There have been many past studies that show consumption of extra rich virgin olive oil (EVOO) in the diet is beneficial for health. Also, previous studies have look at the antioxidant potential of this oil and the potential mechanism by which it can benefit health. There is, however, limited research that looks at the use of olive oil in cooking. To address this, researchers from the University of Barcelona took up a study to check if heating altered the benefits provided by EVOO. The new study titled, “Domestic Sautéing with EVOO: Change in the Phenolic Profile,” was published in the latest issue of the journal Antioxidants.
The team of researchers wrote that EVOO was one of the standard cooking oils used in the Mediterranean diet, regarded as one of the healthiest diets. It is the primary source of fat in this form of diet and is considered to be rich in antioxidants. If proven to be the best among all the cooking oils, nutrition guidelines could recommend EVOO for health benefits, say the researchers.
The team of researchers from the Faculty of Pharmacy and Food Sciences of the UB, the Physiopathology of Obesity and Nutrition Networking Biomedical Research Centre (CIBERobn) and the University of São Paulo collaborated on this study to come to these conclusions.
The making of extra virgin Olive Oil in Mola di Bari, Puglia, Image Credit: Sabino Parente / Shutterstock
The team wrote that the benefits provided by EVOO could be due to the polyphenol profile, and when cooking, these polyphenols could be destroyed in the heat. Since most of the cooking oils are exposed to heat, this could be a problem.
For the study, the team looked at the effects of temperature and time or duration of exposure to heat on the polyphenolic profile of EVOO. They particularly looked at the internal process of pan-frying in their study. The researchers simulated the cooking conditions of a domestic kitchen. The aim was to see how the homemade sauté affects the polyphenols of extra virgin olive oil. Researchers studied the effects of time -during a short and a long period of time- and temperature -at 120ºC and 170ºC- in the degradation of the antioxidants. Rosa M. Lamuela, director of the Institute in Research on Nutrition and Food Safety (INSA-UB) said, “The effects of cooking on these polyphenols of oil have always been studied in a laboratory or industrial situation, which is far from the reality of our homes.” Thus the team tried to replicate actual home settings in their experiment, she said.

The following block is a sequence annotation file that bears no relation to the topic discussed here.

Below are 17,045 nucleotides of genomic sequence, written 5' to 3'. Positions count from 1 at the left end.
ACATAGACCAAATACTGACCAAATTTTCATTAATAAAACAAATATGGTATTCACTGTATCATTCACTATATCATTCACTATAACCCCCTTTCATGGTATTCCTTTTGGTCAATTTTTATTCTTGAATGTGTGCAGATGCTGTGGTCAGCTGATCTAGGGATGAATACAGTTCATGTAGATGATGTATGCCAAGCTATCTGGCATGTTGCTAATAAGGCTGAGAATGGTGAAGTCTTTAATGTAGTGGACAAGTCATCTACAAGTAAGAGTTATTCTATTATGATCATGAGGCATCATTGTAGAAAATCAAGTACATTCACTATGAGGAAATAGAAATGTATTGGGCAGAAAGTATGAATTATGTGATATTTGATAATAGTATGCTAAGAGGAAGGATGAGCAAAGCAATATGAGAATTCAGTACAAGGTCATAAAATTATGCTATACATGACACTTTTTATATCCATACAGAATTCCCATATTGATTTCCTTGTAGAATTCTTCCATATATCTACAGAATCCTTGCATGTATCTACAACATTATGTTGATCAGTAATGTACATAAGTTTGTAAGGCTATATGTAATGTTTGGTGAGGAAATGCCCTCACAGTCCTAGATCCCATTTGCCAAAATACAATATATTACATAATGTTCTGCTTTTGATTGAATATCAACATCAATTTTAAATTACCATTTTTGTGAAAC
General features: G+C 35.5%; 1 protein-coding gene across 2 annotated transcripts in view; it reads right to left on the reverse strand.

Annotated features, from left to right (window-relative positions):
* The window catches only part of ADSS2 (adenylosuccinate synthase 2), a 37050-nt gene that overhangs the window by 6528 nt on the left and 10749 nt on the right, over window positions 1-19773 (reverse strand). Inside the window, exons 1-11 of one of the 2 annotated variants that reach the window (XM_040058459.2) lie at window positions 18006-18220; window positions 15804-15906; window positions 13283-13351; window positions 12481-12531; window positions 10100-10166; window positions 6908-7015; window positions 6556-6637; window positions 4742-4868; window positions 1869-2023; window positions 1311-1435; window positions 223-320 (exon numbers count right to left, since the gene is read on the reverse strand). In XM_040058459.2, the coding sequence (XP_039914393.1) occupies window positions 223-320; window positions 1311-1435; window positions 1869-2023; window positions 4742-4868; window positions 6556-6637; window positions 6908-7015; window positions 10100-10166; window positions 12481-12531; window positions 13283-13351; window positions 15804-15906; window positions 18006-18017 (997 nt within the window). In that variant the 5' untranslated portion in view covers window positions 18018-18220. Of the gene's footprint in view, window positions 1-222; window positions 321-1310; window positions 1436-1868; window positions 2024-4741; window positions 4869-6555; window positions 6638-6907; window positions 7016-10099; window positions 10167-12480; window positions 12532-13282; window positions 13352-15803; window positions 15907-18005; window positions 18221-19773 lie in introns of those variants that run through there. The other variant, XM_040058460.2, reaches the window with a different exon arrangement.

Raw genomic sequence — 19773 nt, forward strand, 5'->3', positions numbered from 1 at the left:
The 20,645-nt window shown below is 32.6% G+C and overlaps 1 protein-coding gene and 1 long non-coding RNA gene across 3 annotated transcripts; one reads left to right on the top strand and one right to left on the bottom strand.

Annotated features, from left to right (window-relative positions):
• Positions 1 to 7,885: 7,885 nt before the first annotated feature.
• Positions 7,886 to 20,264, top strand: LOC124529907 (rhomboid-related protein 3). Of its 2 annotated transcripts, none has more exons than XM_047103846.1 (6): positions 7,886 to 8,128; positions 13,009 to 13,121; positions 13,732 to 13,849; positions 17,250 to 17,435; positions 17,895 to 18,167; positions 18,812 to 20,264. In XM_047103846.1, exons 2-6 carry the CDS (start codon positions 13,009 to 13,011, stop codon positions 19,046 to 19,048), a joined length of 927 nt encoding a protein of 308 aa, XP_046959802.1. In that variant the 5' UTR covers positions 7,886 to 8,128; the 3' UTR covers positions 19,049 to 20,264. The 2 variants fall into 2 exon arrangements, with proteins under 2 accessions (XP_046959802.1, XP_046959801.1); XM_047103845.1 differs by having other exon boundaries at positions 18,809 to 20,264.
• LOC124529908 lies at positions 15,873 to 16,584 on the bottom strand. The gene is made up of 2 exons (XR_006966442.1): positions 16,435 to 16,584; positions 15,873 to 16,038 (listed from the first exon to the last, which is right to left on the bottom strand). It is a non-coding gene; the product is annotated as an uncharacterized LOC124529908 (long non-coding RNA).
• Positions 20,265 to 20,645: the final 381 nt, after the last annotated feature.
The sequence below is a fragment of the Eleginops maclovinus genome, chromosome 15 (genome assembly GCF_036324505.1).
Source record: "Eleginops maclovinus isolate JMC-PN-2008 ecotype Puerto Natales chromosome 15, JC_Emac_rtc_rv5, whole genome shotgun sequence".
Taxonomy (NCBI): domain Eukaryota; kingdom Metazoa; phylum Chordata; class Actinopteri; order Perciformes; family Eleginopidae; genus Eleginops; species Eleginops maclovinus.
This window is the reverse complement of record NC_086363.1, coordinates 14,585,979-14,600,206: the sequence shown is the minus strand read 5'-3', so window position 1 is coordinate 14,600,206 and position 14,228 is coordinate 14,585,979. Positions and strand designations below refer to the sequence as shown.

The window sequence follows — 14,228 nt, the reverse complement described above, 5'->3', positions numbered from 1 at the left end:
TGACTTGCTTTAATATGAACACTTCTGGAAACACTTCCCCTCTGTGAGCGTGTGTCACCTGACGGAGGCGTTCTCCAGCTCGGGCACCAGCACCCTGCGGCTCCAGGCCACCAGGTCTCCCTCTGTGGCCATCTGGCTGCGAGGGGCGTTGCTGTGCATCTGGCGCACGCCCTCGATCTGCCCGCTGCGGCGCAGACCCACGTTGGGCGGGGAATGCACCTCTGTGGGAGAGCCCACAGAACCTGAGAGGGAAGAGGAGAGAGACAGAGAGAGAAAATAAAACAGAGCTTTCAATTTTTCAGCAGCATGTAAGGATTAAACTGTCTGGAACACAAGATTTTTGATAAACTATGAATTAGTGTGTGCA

Finally, the content of polyphenols was assessed using UPLC-ESI-QqQ-MS/MS process wrote the researchers.
The results of the study showed that during the process of sautéing, there was a definite degradation of the polyphenols of EVOO. Time also played a role, the researchers found. It affected some of the phenols such as hydroxytyrosol, but the overall content of polyphenols was unaltered with the long term heat exposure to the oil. The team noted that at 120 °C there was a 40 percent decline in the polyphenol content and a 75 percent decline at 170 °C when compared to unheated raw EVOO. The team wrote in conclusion; however, “Cooked EVOO still meets the parameters of the EU’s health claim.”
Julián Lozano, first author of the study and doctoral student at the university, said, “Despite the decrease in concentration of polyphenols during the cooking process, this oil has a polyphenol level that reaches the declaration of health in accordance to the European regulation, which means it has properties that protect oxidation of LDL cholesterol particles.”
Diet recommendations and future research
The team of researchers felt that the Mediterranean diet remains the most recommended diet form, but there has been little evidence to show if this diet could be as beneficial to non-Mediterranean populations. This study would add to the fact that the Mediterranean diet is equally beneficial with different means of cooking it.
The team concluded, speaking about future studies, “...we should conduct random research studies in humans, in which we would compare the potential benefits we obtain when cooking with quality extra virgin olive oil compared to other oils.” The effects of EVOO when combined with other foods such as meats, legumes, and vegetables also need to be explored they wrote.
The Mediterranean diet comprises of fruits and vegetables, whole grains, legumes, low-fat milk or dairy products, olive oil, eggs (less than 4 per week), nuts, moderate amounts of red wine (less than 5 ounces in women and 10 ounces in men), omega 3 fatty acid-rich oily fish and unsaturated fats. The diet avoids red meats and trans fats and saturated fats.
Domestic Sautéing with EVOO: Change in the Phenolic Profile, Julián Lozano-Castellón, Anna Vallverdú-Queralt, José Fernando Rinaldi de Alvarenga, Montserrat Illán, Xavier Torrado-Prat and Rosa Maria Lamuela-Raventós, Antioxidants 2020, 9(1), 77; https://doi.org/10.3390/antiox9010077